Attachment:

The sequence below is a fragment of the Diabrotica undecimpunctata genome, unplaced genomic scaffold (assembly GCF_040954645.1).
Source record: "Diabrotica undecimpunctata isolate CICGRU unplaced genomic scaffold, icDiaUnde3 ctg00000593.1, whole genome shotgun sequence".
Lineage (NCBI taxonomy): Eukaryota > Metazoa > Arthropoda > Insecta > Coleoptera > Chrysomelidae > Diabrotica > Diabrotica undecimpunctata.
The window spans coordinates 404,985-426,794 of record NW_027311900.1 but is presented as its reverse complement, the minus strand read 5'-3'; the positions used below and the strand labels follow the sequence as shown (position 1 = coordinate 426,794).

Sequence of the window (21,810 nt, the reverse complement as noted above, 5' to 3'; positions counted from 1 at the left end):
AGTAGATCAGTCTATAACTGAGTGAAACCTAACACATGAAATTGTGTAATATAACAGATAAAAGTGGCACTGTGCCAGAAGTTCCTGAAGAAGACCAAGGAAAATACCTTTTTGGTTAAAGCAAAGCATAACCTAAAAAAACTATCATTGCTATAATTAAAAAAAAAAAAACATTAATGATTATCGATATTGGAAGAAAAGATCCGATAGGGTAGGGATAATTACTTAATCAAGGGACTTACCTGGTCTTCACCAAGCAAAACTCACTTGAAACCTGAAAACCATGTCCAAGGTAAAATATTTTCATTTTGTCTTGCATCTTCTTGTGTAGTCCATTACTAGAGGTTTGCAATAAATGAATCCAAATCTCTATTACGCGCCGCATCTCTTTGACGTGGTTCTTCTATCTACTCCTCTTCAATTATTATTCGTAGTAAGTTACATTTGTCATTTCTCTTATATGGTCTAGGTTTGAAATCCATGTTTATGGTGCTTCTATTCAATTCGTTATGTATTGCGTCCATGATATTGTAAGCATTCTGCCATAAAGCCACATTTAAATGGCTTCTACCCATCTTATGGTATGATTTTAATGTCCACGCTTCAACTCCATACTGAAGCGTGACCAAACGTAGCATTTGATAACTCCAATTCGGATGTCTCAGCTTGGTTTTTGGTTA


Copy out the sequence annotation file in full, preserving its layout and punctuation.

The sequence below is a fragment of the Diabrotica undecimpunctata genome, unplaced genomic scaffold (assembly GCF_040954645.1).
Source record: "Diabrotica undecimpunctata isolate CICGRU unplaced genomic scaffold, icDiaUnde3 ctg00000593.1, whole genome shotgun sequence".
Lineage (NCBI taxonomy): Eukaryota > Metazoa > Arthropoda > Insecta > Coleoptera > Chrysomelidae > Diabrotica > Diabrotica undecimpunctata.
The window spans coordinates 404,985-426,794 of record NW_027311900.1 but is presented as its reverse complement, the minus strand read 5'-3'; the positions used below and the strand labels follow the sequence as shown (position 1 = coordinate 426,794).

Sequence of the window (21,810 nt, the reverse complement as noted above, 5' to 3'; positions counted from 1 at the left end):
AGTAGATCAGTCTATAACTGAGTGAAACCTAACACATGAAATTGTGTAATATAACAGATAAAAGTGGCACTGTGCCAGAAGTTCCTGAAGAAGACCAAGGAAAATACCTTTTTGGTTAAAGCAAAGCATAACCTAAAAAAACTATCATTGCTATAATTAAAAAAAAAAAAACATTAATGATTATCGATATTGGAAGAAAAGATCCGATAGGGTAGGGATAATTACTTAATCAAGGGACTTACCTGGTCTTCACCAAGCAAAACTCACTTGAAACCTGAAAACCATGTCCAAGGTAAAATATTTTCATTTTGTCTTGCATCTTCTTGTGTAGTCCATTACTAGAGGTTTGCAATAAATGAATCCAAATCTCTATTACGCGCCGCATCTCTTTGACGTGGTTCTTCTATCTACTCCTCTTCAATTATTATTCGTAGTAAGTTACATTTGTCATTTCTCTTATATGGTCTAGGTTTGAAATCCATGTTTATGGTGCTTCTATTCAATTCGTTATGTATTGCGTCCATGATATTGTAAGCATTCTGCCATAAAGCCACATTTAAATGGCTTCTACCCATCTTATGGTATGATTTTAATGTCCACGCTTCAACTCCATACTGAAGCGTGACCAAACGTAGCATTTGATAACTCCAATTCGGATGTCTCAGCTTGGTTTTTGGTTA